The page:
Social Engineering

Assess end user awareness

End users are a common target for malicious threat actors. Organizations spend a considerable amount of time and money securing their logical assets, however end users are oftentimes the weakest link in a security program.

Social Engineering (SE) Assessments use real-world scenarios and tactics to try to demonstrate the level of end user’s awareness to coercion attacks. These engagements can also highlight areas wherein organizational security policies, and technical controls, can be enhanced or used more efficiently to detect and prevent SE attacks.


Phishing Engagements are one of the most common types of SE assessments. These projects simulate malicious threat actors that send emails to personnel, in an attempt to gather information, or gain control of end systems, and otherwise gain unauthorized access to systems and data. Phishing engagements can be tailored to fit the needs of the organization; everything from simply measuring the number of clicks on a phishing URL, to capturing user credentials, even so far as attempting to gain command and control of end user systems, are all available options for remote SE engagements.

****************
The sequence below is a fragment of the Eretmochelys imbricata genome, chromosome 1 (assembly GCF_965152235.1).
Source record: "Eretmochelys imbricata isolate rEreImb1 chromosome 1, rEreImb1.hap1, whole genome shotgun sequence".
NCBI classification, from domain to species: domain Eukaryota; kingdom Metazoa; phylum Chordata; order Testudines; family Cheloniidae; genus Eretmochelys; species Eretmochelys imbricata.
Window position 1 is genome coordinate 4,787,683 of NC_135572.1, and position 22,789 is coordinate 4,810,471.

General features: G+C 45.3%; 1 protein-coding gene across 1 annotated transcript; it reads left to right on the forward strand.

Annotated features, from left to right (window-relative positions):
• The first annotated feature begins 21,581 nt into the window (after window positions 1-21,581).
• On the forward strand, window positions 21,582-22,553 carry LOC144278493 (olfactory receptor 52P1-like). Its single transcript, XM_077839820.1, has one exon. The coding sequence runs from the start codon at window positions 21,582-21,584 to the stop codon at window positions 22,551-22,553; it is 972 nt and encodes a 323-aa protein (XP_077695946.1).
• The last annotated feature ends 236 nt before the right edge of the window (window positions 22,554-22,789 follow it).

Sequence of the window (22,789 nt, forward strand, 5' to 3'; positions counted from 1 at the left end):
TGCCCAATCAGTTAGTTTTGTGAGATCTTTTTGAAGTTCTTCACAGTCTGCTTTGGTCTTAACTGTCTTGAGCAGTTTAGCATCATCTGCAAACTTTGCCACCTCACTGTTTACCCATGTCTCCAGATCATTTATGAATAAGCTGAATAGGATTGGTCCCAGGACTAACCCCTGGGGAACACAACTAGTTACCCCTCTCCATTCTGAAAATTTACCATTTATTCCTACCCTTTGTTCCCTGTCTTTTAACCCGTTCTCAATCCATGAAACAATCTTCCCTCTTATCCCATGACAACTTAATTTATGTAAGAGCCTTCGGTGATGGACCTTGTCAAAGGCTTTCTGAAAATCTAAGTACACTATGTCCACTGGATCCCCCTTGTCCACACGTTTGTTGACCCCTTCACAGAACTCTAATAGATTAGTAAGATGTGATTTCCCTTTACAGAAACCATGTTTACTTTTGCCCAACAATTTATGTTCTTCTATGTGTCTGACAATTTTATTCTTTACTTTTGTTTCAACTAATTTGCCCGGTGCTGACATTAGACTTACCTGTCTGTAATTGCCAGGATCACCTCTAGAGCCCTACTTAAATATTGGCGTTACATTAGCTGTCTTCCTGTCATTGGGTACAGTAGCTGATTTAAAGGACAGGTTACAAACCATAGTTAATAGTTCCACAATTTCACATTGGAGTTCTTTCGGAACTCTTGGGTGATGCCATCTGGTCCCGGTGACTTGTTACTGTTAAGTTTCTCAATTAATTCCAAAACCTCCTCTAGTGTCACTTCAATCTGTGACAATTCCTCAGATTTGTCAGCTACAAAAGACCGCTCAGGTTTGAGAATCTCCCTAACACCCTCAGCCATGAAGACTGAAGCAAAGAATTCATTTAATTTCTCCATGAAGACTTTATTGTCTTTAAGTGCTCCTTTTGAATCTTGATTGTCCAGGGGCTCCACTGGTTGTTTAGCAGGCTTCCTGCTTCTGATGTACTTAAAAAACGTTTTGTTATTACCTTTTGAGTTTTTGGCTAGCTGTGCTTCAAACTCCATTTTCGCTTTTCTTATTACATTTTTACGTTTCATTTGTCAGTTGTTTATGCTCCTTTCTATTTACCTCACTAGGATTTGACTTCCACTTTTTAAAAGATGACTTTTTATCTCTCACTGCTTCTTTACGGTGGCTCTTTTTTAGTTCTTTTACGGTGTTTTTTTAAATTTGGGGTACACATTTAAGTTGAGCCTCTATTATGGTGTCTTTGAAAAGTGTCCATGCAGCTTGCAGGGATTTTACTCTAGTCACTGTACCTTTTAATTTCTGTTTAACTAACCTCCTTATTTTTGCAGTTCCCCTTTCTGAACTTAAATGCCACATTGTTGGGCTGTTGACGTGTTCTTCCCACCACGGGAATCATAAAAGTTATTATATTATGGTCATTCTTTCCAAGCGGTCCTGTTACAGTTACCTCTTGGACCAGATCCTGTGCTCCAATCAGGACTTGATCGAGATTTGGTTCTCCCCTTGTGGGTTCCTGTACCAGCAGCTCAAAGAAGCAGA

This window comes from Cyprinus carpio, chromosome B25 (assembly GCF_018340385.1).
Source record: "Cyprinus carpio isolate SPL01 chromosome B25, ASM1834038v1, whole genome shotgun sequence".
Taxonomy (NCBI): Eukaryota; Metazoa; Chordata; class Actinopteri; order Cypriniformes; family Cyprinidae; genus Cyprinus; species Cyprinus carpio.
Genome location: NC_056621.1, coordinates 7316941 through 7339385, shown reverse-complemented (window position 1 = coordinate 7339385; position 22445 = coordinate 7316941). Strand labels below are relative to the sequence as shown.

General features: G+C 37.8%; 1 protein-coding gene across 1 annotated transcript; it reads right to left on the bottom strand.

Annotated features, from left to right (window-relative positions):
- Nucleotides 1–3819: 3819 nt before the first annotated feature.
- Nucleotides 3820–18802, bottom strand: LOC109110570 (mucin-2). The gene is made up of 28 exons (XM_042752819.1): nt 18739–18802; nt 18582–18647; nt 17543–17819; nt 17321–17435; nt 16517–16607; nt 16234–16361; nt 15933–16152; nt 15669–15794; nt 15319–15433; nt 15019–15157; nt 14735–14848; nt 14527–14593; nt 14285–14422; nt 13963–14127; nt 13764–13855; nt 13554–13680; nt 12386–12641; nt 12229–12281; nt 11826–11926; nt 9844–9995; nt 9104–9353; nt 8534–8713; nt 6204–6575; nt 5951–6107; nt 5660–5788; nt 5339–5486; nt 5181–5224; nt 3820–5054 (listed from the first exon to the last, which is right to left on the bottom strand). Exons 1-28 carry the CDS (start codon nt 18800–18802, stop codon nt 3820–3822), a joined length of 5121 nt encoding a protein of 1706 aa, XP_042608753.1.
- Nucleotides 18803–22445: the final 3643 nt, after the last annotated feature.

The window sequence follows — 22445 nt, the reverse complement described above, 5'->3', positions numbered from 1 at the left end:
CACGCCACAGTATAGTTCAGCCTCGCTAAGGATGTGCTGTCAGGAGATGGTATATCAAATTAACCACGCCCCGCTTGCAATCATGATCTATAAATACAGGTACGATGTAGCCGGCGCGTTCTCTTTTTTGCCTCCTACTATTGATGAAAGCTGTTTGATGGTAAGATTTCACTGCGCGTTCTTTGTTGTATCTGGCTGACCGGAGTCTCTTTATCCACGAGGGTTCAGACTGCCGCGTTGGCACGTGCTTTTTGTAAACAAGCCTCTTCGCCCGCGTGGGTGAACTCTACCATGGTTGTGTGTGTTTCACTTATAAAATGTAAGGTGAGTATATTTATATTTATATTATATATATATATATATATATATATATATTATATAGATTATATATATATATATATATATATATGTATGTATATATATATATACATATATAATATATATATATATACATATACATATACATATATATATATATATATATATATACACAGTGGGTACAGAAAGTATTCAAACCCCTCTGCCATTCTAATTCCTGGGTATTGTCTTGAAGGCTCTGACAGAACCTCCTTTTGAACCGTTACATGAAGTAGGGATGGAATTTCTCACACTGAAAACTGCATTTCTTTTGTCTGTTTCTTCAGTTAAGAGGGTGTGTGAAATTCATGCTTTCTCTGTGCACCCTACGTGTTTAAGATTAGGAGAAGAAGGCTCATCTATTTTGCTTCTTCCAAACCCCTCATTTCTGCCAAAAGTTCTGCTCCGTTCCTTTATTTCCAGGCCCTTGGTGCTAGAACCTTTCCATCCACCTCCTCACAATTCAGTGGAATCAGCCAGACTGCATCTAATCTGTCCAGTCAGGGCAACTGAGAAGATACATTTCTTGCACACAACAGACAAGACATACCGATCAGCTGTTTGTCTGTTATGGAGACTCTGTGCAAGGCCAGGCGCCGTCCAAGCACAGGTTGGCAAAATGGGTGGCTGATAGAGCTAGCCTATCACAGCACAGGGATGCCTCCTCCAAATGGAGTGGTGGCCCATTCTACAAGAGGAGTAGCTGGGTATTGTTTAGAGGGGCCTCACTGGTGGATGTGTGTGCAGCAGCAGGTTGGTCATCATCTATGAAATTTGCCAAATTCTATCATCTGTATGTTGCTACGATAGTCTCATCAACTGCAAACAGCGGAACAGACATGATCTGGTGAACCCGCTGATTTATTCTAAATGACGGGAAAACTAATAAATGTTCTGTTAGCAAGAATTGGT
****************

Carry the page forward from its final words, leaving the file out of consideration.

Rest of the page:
Another remote scenario for SE engagements is engaging in phone based coercion attacks. Rotas consultants can use phone calls, and attempt to coerce end-users into performing actions that could aid an attacker.


These engagements are used to assess personnel’s awareness regarding onsite interaction with unauthorized persons. The goals of onsite SE engagements are typically to gain unauthorized access to facilities, systems and data by actively engaging personnel. These engagements differ from physical penetration testing in that the assessor actively attempts to coerce personnel into performing an action. Examples of onsite SE scenarios include impersonating service personnel or employees, scheduling meetings to gain access to facilities, or otherwise actively engaging personnel to grant access to buildings, systems, or data. 

These engagements are useful for ensuring visitor access procedures are followed, and to gauge personnel’s willingness or awareness regarding reporting suspicious persons.